For drum generation in particular, work has been done in the symbolic domain to generate drum patterns [20, 45, 1, 46] and a drum track as part of a symbolic multi-track composition [15, 43, 40]. For example, DeepDrummer [1] employs human-in-the-loop to produce drum patterns preferred by a user. In the audio domain, DrumGAN [35] and the model proposed by Ramires et al. [38] both work on only single hits, i.e., one-shot drum sounds. They both use the Audio Commons models [19] to extract high-level timbral features to condition the generation process. DrumNet [29] is a model that generates a sequence of (monophonic) kick drum hits, not the sounds of an entire drum kit.

3 Datasets

Two datasets are employed in this work. The first one is a subset of drum loops from the public dataset FSLD [39], which is used to train the generative models for benchmarking. FSLD comes with detailed manual labeling of the loops with tags such as instrumentation, rhythm, tone and genre. As stated in the FSLD paper [39], FSLD is balanced in terms of musical genre. By picking loops which are tagged with the keywords “drum”, “drums” or “drum-loop”, we are able to find 2,608 drum loops out of the 9,455 loops available in FSLD. We do not need to hold out any of them as test data but use all these bars for training our generative models, since we focus on unconditional generation in this paper; i.e., each generative model will generate a set of loops randomly for evaluation.

The second dataset is a larger, private collection of drum loops we collect from looperman, a website hosting free music loops.555As stated on https://www.looperman.com/help/terms, “All samples and loops are free to use in commercial and non commercial projects.” But, “You may NOT use or re-distribute any media from the loops section of looperman.com as is either for free or commercially on any other web site.” (Accessed August 1, 2021) We are able to collect in total 23,983 drum loops, which is much more than the drum loops in FSLD. We use the looperman dataset mainly for establishing the model-based objective metrics for evaluation (see Section 4). For instance, we train an audio-based genre classifier using looperman to set up the drum-loop version of the “inception score” [42, 3] to measure how likely a machine-generated loop sounds like a drum loop. Figure 2 shows the number of tracks per genre tag in looperman, which exhibits a typical long-tail distribution. We can see that “Trap” is the most frequent genre, with 5,903 loops.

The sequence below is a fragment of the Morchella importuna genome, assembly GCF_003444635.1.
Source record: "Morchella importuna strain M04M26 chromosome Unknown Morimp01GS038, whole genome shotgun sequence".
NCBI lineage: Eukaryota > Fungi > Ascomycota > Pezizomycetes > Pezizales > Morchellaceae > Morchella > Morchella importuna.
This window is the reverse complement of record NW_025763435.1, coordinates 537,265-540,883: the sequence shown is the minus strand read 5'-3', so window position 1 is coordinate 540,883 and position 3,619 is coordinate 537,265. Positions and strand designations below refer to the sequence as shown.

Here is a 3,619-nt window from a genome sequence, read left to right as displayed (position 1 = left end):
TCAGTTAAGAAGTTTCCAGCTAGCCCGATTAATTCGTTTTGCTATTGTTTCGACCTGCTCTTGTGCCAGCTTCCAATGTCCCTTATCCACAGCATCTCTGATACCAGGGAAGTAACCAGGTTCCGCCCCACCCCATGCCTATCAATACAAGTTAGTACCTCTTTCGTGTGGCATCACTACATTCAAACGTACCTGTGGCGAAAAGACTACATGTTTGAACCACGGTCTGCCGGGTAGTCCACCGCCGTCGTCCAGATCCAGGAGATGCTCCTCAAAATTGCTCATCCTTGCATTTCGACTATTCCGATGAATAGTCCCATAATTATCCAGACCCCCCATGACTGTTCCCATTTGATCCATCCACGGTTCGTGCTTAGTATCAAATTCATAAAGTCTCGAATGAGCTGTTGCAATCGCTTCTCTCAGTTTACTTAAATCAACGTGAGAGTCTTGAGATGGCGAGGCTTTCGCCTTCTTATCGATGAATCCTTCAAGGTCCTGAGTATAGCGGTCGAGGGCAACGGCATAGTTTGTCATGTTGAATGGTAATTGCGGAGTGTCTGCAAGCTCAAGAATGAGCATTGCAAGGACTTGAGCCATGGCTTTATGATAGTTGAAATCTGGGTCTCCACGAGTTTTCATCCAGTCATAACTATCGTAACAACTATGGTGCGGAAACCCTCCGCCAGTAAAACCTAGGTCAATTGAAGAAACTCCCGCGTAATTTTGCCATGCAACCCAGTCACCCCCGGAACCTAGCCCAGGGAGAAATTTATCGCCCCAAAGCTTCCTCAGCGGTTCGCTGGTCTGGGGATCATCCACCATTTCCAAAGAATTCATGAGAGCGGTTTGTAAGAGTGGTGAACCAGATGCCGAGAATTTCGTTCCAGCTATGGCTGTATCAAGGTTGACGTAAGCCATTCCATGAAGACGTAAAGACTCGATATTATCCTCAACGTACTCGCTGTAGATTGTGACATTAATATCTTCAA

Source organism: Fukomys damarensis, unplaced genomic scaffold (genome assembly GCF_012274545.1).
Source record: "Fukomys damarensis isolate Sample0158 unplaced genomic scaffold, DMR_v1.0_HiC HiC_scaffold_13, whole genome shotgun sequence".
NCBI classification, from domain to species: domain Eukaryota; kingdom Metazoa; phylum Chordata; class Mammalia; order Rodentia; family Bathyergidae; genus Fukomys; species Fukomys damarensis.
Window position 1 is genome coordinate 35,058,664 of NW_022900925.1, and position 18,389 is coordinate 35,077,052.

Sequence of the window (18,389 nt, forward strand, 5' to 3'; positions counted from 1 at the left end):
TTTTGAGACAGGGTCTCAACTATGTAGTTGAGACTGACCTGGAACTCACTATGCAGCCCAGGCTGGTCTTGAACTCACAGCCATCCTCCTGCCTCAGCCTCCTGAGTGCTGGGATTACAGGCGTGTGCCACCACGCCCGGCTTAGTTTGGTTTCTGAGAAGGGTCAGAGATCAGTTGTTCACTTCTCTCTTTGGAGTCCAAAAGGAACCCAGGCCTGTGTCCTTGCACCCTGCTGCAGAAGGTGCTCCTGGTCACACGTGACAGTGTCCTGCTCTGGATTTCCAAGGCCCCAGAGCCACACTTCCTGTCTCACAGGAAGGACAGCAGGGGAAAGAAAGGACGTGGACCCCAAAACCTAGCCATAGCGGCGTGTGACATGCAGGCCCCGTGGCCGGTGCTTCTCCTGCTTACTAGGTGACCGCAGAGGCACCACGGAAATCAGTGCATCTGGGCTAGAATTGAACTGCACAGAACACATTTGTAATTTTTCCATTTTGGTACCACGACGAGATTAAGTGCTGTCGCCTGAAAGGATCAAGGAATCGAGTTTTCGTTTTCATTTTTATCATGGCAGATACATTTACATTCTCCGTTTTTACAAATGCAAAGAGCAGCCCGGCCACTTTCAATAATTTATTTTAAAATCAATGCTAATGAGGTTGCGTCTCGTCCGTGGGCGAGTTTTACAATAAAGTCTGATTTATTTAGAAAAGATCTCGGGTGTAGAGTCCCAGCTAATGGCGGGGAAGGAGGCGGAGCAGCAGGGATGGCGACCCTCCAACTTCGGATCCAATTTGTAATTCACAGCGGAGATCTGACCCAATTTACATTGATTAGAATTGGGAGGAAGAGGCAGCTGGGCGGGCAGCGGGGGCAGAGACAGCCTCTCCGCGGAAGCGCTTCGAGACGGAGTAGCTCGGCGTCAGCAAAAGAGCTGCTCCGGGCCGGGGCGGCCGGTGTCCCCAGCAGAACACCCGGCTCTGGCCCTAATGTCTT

We use looperman instead of FSLD to set up such objective metrics, since a larger dataset increases the validity and generalizability of the metrics. Moreover, although we cannot re-distribute the loops from looperman according to its terms, we can share checkpoints of the pre-trained models for computing the proposed objective metrics.

3.1 Data Pre-processing

As we are interested in benchmarking the performance of one-bar loop generation, we perform downbeat tracking using the state-of-the-art recurrent neural network (RNN) model available in the Madmom library

[5, 6] to slice every audio file into multiple one-bar loops.666The downbeat tracker in Madmom is fairly accurate for percussive audio such as the drum loops. For example, it reaches F1-score of 0.863 on the Ballroom dataset [22], according to [6]. After this processing, we have in total 13,666 and 128,122 one-bar samples from FSLD and looperman, respectively. We refer to these two collections of one-bar drum loops as the freesound and looperman datasets hereafter. We note that all these one-bar samples are of four beats.

As shown in Figure 3, the one-bar samples in either the freesound or looperman datasets have different tempos and hence different lengths. To unify their length to facilitate benchmarking, we use pyrubberband777https://pypi.org/project/pyrubberband/ to temporally stretch each of them to 2-second long, namely to have 120 BPM (beat-per-minute) as their tempo. We listened to some of the stretched samples in both datasets and found most sounded plausible with little perceptible artifacts.888This, however, may not be the case if the loops are not drum loops. Some data filtering might be needed then, e.g., to remove those whose tempo are much away from 120 BPM.